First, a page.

The PC(USA), and indeed the Christian community, must recommit to the struggle for racial justice. Churches must provide a moral compass for the nation by getting involved in shaping public policies that will move our nation towards justice, peace, and reconciliation. As we stand on the verge of a new century, racism remains resilient and resurgent. While the social policies and pronouncements of denominations continue to emphasize inclusiveness and justice, these do not translate in the hearts and minds of Christians who participate in the electoral and political process. Christians are passive in the face of attacks on affirmative action and the adoption of regressive social policies at the local, state, and national levels. There is a growing awareness that a new understanding of racism is needed that takes into consideration the centrality of power in the institutionalization and perpetuation of racism. There is also an awareness that the methodologies that brought us to where we are will not take us where we need to go in the next century. If we are to build on past accomplishments, we must do a new analysis of racism within the current context of the nation. This will inform the direction we must take in the next century and provide guidance as to how we might get there.[3]

It is imperative that we go deeper than pulpit exchanges once each year to satisfy the call of celebrating Racial Justice Sunday. A once-a-year celebration of justice and advocacy work is no more theologically correct than a belief that Christmas or Easter is celebrated only once a year. For people who really read the scriptures and know Jesus’ call to justice work, we know that it is a lifetime commitment to righting the ills of our society and world. The PC(USA), and indeed the Christian community, must recommit to the pursuit of and struggle for racial justice. Churches must provide a moral compass for the nation by getting outside their buildings, engaging in their communities, and shaping public policies that will move our whole nation towards justice, peace, and reconciliation for all people.


The African American community is the hardest hit by gun violence, as I have suggested earlier. The deterioration of social trust and the consolidation of poverty in inner-city neighborhoods has spawned a culture of violence in which guns have become the “symbols and tools,” not so much of freedom as of survival. The result -- the firearm death rate for African Americans is twice what it is for White Americans. Although African American males only make up six percent of the population, they account for 47 percent of gun homicides. Young African American men (aged 15–34) are more likely to die by a bullet than by disease, accident, or suicide. This is not true for any other demographic.[4] 

Gun violence permeates every aspect of our society. Thirty-thousand people are killed in the United States each year by guns. It is difficult for some of us to view police officers as perpetrators of gun violence. Many of our historic views of police are shaped by “Officer Friendly”[5] and/or the sacrificial efforts of first-responders during the 911 attacks on the World Trade Center. However, let us not forget that police are human beings who face all of the fears, uncertainties, struggles, pains, prejudices, and frailties as every other human being. Their jobs are demanding and accompanying pressures from home or other parts of their lives are not always compartmentalized. Each time an officer fires a gun a potential act of gun violence is occurring. During the writing of this statement, press reports indicate that Michael Brown was unarmed and walking away from the officer with his hands raised in the air when he was killed. If these news reports are correct the police officer murdered a 18-year-old boy.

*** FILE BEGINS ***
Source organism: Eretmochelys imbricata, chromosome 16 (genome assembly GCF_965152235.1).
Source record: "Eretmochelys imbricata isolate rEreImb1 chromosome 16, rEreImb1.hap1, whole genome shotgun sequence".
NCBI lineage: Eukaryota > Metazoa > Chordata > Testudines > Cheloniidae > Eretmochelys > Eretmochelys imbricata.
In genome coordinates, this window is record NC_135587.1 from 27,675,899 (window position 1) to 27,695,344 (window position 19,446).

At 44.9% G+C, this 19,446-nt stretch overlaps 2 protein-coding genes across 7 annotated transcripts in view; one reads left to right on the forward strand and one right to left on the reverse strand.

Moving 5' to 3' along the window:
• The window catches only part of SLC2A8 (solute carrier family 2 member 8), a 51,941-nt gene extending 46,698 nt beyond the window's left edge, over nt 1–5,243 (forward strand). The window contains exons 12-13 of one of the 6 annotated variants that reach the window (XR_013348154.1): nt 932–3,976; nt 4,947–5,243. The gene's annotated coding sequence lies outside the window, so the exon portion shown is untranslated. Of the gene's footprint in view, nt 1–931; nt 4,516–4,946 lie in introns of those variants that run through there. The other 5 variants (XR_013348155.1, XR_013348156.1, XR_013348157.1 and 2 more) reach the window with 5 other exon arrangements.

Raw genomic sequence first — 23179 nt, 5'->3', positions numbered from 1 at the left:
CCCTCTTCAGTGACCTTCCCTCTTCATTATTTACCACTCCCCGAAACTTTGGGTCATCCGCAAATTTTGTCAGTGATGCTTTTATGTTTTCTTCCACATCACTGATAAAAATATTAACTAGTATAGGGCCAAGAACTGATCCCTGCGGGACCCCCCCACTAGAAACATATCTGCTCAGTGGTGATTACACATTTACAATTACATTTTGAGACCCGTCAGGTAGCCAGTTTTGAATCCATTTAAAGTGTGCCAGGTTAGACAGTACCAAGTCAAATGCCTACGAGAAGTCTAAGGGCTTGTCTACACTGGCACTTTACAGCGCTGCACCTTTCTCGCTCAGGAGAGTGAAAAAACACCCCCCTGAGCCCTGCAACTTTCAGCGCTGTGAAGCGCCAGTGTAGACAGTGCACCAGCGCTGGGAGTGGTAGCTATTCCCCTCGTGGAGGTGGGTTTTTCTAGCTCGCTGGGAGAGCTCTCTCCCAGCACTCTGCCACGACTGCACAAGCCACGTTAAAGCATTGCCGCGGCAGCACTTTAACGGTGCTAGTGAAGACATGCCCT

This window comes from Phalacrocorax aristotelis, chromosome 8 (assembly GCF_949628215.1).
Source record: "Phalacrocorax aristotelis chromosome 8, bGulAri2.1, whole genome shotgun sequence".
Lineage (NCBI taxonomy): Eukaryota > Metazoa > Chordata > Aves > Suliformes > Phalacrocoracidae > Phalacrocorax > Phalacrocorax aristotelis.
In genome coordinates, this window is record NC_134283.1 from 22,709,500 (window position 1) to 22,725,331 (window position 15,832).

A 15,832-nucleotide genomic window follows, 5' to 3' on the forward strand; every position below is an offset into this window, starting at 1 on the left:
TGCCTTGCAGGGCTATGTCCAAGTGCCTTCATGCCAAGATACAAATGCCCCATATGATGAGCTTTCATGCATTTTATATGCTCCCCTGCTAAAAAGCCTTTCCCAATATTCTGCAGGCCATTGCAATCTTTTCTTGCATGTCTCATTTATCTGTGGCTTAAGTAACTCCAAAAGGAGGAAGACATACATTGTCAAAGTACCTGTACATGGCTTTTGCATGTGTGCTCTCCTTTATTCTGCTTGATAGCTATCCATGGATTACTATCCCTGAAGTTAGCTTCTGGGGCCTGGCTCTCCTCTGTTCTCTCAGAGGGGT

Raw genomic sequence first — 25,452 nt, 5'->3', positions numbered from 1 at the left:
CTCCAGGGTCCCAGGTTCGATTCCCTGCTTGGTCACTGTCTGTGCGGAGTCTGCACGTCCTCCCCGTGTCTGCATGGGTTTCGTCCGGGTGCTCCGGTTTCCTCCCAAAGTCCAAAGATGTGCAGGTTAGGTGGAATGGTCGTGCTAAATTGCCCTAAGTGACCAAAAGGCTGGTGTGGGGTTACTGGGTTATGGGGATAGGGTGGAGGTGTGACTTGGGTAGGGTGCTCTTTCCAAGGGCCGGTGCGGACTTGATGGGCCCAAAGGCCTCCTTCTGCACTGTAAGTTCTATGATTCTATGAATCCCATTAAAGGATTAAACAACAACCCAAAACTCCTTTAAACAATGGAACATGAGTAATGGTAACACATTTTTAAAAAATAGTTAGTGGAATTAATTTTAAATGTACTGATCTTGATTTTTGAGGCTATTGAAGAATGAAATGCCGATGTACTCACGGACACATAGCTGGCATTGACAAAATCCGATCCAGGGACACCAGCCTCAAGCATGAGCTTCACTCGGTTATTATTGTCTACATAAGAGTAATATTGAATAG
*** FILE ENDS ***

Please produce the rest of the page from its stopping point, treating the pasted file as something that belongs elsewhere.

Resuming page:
The 219th General Assembly (2010) of the Presbyterian Church (U.S.A.) approved Gun Violence, Gospel Values, which begins with a call for the use non-lethal weapons by police.[6] Earlier this week the Presbyterian Church (U.S.A.) Office of Public Witness joined partners in the faith community by signing a faith letter developed by the Friends Committee on National Legislation (FCNL). The letter calls for police in Ferguson, Missouri --

“[to] stop treating the people that they are supposed to serve and protect as the enemy. Armed with weapons and riot gear, the police officers look like they're coming from a war zone. Their equipment did. The Ferguson Police Department received military-grade equipment -- free of charge -- from the Pentagon as part of the 1033 program. And they've been using the weapons and gear against protesters following the police shooting of Mike Brown, an unarmed 17-year-old.”

Community cannot be built with the threats of extreme force and military-grade weapons. Community is established through respectful dialogue, intentional relationship building, and interpersonal engagement. We must demilitarize our local police forces.

Churches are communities. Churches are also in communities. We in the Presbyterian Church (U.S.A.) must become proactive in calling people together to address the violence that is evidenced in the streets of Ferguson, Missouri, and each time a person is killed in our local communities. The epidemic of deaths due to gun violence in our country – 30,000 per year – is representative of a war zone every day.

Congregations that seriously desire to curb gun violence must be willing to advocate for Common Sense Gun Laws at the state, local, and national levels. We have and must continue to call for –

  1. A ban on all assault weapons. These are weapons of war and there is no reason for common citizens (including local police) to purchase or possess them. We do not use AK-47’s to hunt deer or to keep the peace! Therefore, we must advocate for the reinstatement of the assault weapons ban, which lapsed in 2004.